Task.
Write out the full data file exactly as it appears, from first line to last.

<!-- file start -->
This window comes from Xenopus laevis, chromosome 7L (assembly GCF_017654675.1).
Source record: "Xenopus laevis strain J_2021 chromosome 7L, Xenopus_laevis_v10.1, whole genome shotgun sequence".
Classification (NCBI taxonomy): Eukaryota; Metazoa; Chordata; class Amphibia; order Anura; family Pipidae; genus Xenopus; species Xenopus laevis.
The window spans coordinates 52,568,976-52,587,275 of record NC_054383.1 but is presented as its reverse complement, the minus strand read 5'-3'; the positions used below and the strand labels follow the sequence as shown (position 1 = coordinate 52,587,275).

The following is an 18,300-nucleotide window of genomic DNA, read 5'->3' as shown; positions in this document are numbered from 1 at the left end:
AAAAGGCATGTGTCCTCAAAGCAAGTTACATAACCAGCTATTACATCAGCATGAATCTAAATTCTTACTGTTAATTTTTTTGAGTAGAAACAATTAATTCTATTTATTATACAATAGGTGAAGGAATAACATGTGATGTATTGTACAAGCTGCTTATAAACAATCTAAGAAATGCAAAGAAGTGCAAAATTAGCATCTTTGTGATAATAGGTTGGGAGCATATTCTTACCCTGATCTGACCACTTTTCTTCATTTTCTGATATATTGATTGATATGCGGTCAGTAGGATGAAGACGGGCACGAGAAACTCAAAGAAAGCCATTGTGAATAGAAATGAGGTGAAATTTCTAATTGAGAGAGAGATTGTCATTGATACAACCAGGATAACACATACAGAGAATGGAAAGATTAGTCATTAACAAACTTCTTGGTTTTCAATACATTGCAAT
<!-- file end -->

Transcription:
This window comes from Xenopus laevis, chromosome 7L (assembly GCF_017654675.1).
Source record: "Xenopus laevis strain J_2021 chromosome 7L, Xenopus_laevis_v10.1, whole genome shotgun sequence".
Classification (NCBI taxonomy): Eukaryota; Metazoa; Chordata; class Amphibia; order Anura; family Pipidae; genus Xenopus; species Xenopus laevis.
The window spans coordinates 52,568,976-52,587,275 of record NC_054383.1 but is presented as its reverse complement, the minus strand read 5'-3'; the positions used below and the strand labels follow the sequence as shown (position 1 = coordinate 52,587,275).

The following is an 18,300-nucleotide window of genomic DNA, read 5'->3' as shown; positions in this document are numbered from 1 at the left end:
AAAAGGCATGTGTCCTCAAAGCAAGTTACATAACCAGCTATTACATCAGCATGAATCTAAATTCTTACTGTTAATTTTTTTGAGTAGAAACAATTAATTCTATTTATTATACAATAGGTGAAGGAATAACATGTGATGTATTGTACAAGCTGCTTATAAACAATCTAAGAAATGCAAAGAAGTGCAAAATTAGCATCTTTGTGATAATAGGTTGGGAGCATATTCTTACCCTGATCTGACCACTTTTCTTCATTTTCTGATATATTGATTGATATGCGGTCAGTAGGATGAAGACGGGCACGAGAAACTCAAAGAAAGCCATTGTGAATAGAAATGAGGTGAAATTTCTAATTGAGAGAGAGATTGTCATTGATACAACCAGGATAACACATACAGAGAATGGAAAGATTAGTCATTAACAAACTTCTTGGTTTTCAATACATTGCAAT